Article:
O.K. DL 650, K60's, so good bike, good tires for this. On the blind ones, or ones where I can see gravel early I'm also turning the bike early - wide in, aim to cut straight across the apex - so the bike isn't leaned over much on the gravel anyway. If it twitches, just relax, ride it out - there's essentially NO input into the controls from me at that point.

It seems to be lean angle as much as sliding that causes serious problems, basically because the bike tends to just fall down when the tires loose grip - hit the ground and it's pretty much all over - so having the turning mostly done before the possible gravel makes it much much easier to cope with.

And as others have said "Ride dirt" - if you were doing 50-60mph on hard packed gravel roads last weekend, then that little scatter on the corner is nothing.

Pete
^^This^^

Just don't do anything abrupt and the bike does what it normally does. If I see it in time, I will scrub off a little speed but then I release and ride the corner just like I would if nothing was there. If it doesn't work, a lowside happens and hopefully you get up with a scratched bike and no injuries.
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Old 01-15-2014, 05:48 PM   #38
Balootraveler
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Practice, relax, more practice....find a long gravel road you can ride for days like the dalton hwy have an adventure and get use to the feel of a loose surface.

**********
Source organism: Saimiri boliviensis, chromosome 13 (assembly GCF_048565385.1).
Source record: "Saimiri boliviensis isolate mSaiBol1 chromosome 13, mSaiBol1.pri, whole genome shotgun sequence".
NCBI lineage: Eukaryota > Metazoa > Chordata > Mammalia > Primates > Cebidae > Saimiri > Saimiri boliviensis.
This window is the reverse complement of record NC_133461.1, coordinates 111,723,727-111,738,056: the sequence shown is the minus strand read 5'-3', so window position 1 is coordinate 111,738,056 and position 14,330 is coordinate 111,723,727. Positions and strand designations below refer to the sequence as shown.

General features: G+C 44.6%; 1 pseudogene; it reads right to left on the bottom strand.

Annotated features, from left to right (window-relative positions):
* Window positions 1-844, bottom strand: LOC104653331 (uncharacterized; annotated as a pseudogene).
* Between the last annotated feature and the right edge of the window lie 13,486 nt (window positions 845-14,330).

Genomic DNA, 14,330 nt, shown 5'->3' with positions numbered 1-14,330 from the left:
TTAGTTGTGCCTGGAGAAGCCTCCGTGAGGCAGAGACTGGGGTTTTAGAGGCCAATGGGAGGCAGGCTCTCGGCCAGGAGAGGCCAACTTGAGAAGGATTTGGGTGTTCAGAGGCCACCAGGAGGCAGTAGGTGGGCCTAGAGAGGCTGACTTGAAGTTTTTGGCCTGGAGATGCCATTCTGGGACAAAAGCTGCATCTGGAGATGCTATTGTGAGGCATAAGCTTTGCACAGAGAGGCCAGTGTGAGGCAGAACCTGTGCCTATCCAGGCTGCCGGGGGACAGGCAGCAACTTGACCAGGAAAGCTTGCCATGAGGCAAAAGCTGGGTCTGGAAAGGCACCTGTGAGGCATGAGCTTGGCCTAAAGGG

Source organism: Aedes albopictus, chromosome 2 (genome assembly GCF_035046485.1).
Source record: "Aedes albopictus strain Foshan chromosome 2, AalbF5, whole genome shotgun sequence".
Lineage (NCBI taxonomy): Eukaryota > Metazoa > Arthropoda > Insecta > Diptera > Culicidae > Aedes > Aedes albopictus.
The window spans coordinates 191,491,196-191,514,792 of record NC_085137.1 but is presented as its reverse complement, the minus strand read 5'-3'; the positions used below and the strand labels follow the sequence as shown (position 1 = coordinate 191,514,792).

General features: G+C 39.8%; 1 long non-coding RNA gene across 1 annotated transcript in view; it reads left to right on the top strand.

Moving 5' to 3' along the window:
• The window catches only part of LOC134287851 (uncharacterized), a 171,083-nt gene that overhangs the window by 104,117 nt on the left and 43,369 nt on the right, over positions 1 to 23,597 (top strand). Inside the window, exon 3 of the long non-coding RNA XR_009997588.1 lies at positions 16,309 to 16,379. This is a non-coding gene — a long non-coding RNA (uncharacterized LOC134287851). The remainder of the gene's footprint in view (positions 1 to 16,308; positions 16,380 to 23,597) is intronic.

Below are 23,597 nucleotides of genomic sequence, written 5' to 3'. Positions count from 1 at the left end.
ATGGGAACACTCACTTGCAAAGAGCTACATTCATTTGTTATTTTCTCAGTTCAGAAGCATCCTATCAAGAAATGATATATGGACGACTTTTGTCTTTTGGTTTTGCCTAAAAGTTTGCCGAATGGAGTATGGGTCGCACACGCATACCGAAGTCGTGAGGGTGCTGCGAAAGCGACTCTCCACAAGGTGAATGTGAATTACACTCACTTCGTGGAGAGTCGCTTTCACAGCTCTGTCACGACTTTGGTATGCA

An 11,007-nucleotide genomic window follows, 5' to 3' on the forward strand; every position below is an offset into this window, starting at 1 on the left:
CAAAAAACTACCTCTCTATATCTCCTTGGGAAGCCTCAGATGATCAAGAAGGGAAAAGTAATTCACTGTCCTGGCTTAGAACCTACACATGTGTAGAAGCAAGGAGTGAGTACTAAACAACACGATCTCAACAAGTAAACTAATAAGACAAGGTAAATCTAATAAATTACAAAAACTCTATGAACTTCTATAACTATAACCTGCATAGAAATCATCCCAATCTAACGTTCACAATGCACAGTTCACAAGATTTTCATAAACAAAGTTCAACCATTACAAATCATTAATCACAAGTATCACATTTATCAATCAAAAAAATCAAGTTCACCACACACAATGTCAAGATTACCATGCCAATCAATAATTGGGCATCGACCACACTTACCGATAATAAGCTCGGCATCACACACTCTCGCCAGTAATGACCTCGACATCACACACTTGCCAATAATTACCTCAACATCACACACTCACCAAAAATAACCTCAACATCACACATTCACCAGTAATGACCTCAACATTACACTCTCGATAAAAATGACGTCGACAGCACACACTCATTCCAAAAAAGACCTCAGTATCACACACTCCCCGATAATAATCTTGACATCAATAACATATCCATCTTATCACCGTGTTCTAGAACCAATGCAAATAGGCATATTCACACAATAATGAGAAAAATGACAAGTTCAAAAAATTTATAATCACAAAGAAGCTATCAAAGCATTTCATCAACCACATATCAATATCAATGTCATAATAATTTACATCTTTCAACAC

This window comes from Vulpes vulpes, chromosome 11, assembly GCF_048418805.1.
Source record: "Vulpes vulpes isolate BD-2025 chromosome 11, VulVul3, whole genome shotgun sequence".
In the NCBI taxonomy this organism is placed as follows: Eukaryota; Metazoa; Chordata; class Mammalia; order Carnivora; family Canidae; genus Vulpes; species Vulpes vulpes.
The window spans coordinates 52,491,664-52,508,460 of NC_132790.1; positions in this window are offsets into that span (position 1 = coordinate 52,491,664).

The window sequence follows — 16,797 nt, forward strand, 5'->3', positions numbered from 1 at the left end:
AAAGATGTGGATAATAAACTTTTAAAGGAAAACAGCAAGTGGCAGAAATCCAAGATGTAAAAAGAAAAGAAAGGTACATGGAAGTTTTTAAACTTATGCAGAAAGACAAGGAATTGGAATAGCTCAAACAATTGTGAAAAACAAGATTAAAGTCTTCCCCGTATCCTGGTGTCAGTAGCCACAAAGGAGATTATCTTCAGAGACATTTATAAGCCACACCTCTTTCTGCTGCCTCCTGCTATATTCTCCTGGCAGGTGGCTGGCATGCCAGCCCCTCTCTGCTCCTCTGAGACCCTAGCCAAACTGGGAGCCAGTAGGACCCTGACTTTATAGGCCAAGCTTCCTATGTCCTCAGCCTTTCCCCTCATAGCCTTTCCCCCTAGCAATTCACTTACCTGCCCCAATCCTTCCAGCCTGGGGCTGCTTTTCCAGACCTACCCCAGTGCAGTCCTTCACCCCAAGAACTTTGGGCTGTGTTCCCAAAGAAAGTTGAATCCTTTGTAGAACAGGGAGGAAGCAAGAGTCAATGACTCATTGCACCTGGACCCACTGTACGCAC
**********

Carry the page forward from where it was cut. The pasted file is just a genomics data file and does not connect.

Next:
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Old 01-15-2014, 08:38 PM   #39
jnclem
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It depends on whether my tires have been properly scuffed or not.
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Old 01-15-2014, 09:42 PM   #40
Other Bob
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Originally Posted by randyo View Post
originally, I did nothing and learned the hard way, all new wire harness and sensors on my V-strom 1000 cause of the cancer from winter riding

never had an issue with my old nekid 99SV, carbs are not sensitive to minute voltage fluxuations. The new harness on my Vee, all connections are doused in dielectic grease and wrapped with M33 ***
Ouch, expensive lesson - thanks for sharing the tip! Nice second picture too. I want to be there.